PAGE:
The acronym MODO stands for the Museo dell’Opera del Duomo di Orvieto, it is not only a museum but a Museum Network, which has as its fulcrum one of the most precious assets of the artistic heritage of humanity: the Cathedral of Santa Maria Assunta. It houses the Cappella Nova or San Brizio Chapel, a masterpiece by the painter Luca Signorelli from Cortona. Built in the middle of the fifteenth century, the chapel is one of the highest examples of Italian painting for the cycle of frescoes with the Last Judgement, which decorates it entirely, made in part by Beato Angelico (1447-49) and in part by Luca Signorelli (1499-1504). Inside the Cathedral, the sculptural group of the Annunciation by Francesco Mochi, placed in the centre of the apse, the Pietà or Deposition by Ippolito Scalza, and the series of Apostles and Saints created on the model of various artists, including Giambologna and Ippolito Scalza, which had been removed from the cathedral at the end of the 19th century. Departing from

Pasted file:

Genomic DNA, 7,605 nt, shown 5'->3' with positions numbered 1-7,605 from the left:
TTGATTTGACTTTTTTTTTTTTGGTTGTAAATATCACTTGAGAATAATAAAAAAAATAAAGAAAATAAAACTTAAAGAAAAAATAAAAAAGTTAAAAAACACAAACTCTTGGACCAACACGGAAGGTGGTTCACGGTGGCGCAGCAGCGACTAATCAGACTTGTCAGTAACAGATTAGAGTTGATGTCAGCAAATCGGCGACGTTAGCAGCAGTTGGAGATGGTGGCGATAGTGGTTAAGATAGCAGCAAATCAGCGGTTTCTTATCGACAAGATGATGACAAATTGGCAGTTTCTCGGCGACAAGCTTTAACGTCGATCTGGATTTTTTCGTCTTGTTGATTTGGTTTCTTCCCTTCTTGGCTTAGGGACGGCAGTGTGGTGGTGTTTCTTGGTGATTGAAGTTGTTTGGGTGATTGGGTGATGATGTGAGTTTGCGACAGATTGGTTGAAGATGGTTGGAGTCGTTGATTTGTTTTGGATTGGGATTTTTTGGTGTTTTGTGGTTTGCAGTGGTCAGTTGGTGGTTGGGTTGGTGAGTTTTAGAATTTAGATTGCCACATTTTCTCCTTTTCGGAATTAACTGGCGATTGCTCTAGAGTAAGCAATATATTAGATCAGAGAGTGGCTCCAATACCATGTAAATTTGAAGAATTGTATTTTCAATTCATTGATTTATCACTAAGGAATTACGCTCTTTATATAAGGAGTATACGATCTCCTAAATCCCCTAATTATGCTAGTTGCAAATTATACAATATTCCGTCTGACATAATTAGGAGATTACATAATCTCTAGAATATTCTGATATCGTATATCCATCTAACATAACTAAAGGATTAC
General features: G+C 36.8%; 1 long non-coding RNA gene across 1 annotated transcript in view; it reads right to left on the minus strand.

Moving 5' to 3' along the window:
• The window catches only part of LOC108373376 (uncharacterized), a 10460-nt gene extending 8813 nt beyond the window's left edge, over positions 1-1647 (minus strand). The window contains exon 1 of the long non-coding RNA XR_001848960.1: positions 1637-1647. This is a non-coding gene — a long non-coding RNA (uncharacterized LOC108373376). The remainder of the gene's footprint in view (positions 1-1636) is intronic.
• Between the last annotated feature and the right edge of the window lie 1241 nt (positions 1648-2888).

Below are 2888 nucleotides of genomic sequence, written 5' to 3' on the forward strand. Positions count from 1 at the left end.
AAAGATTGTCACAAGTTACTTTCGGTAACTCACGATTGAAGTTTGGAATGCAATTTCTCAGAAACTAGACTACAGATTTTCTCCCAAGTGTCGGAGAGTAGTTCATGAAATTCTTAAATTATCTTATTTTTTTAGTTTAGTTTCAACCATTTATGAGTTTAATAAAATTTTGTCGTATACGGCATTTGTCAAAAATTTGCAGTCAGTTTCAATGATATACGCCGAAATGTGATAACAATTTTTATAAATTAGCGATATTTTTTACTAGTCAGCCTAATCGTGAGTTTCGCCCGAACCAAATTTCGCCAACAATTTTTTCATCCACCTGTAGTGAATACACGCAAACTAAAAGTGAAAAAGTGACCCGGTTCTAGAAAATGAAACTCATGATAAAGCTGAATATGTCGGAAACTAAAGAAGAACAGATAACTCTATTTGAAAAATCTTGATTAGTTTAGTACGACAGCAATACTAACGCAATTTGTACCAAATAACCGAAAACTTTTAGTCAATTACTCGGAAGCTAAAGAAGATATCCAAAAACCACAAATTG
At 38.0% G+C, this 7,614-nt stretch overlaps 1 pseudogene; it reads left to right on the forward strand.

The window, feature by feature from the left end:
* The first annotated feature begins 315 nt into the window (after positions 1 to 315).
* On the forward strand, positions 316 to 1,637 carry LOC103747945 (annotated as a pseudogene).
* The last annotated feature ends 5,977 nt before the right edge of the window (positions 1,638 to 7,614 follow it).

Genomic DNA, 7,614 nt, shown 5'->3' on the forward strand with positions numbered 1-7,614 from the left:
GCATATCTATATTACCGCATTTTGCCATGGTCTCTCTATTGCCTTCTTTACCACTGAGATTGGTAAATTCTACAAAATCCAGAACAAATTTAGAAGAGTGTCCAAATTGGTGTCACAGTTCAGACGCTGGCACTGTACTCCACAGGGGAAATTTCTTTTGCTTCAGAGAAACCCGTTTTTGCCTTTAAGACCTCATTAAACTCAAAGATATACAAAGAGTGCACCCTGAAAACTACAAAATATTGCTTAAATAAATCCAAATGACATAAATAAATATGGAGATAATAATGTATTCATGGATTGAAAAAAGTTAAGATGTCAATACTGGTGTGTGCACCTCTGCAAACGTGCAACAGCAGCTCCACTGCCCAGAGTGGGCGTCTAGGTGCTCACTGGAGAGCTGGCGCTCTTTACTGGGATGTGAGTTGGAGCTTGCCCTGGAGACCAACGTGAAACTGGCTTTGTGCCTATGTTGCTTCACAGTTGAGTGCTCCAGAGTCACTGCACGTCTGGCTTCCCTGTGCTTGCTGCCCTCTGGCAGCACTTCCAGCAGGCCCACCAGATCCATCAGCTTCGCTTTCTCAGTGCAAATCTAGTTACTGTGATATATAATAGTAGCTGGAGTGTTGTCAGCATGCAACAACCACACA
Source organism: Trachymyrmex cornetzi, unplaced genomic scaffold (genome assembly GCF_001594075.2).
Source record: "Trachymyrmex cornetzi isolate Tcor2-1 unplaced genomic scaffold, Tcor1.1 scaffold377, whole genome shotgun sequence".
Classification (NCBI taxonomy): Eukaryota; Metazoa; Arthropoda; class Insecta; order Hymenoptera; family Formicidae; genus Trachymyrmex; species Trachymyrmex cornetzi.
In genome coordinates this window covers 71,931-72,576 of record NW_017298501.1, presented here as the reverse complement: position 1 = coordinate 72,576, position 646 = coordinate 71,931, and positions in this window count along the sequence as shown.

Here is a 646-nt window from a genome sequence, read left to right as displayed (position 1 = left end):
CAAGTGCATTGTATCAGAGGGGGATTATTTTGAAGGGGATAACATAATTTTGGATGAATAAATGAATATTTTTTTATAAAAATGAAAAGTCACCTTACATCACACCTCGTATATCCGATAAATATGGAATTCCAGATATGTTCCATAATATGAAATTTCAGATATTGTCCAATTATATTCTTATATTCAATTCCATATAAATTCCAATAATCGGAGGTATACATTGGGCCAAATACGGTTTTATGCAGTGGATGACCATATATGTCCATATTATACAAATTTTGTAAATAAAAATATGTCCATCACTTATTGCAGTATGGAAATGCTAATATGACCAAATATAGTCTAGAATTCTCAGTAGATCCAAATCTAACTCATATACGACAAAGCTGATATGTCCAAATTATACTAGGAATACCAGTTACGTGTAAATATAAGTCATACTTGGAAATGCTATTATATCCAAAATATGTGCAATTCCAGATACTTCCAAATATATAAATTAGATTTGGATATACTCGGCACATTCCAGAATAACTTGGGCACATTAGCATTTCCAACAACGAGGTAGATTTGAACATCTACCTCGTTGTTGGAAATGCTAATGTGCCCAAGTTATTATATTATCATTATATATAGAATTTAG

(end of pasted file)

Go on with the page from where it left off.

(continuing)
Cathedral, the visit itinerary goes through the MODO nodes, following the main theme, the history of the town and its Duomo. A pathway retraced through the precious artistic collections that the Fabbriceria—organization established to supervise the construction of the Cathedral—has conserved for more than eight centuries. The first floor of Palazzo Soliano houses the collection of Emilio Greco (1913-1995), consisting of 32 plastic and graphic works created between 1947 and 1991 that the artist donated to the city of Orvieto, to which he was linked for having sculpted the bronze door of the Duomo in 1964. The largest collection is preserved inside the Papal palaces, next to the cathedral, where the works of Coppo di Marcovaldo, Arnolfo di Cambio, Simone Martini, Luca Signorelli, Niccolò Circignani, Girolamo Muziano and Cesare Nebbia are exhibited. Between the Cathedral and the Papal Palaces is the Libreria Albèri, built in 1499 to house the precious book collection of Antonio Albèri (1423 c- 1505), bishop, archdeacon of the Cathedral and preceptor of Francesco Todeschini Piccolomini, future Pope Pius II. The library, decorated in the early sixteenth century by Luca Signorelli's workshop, is one of the rare examples in Italy of a library annexed to a Cathedral.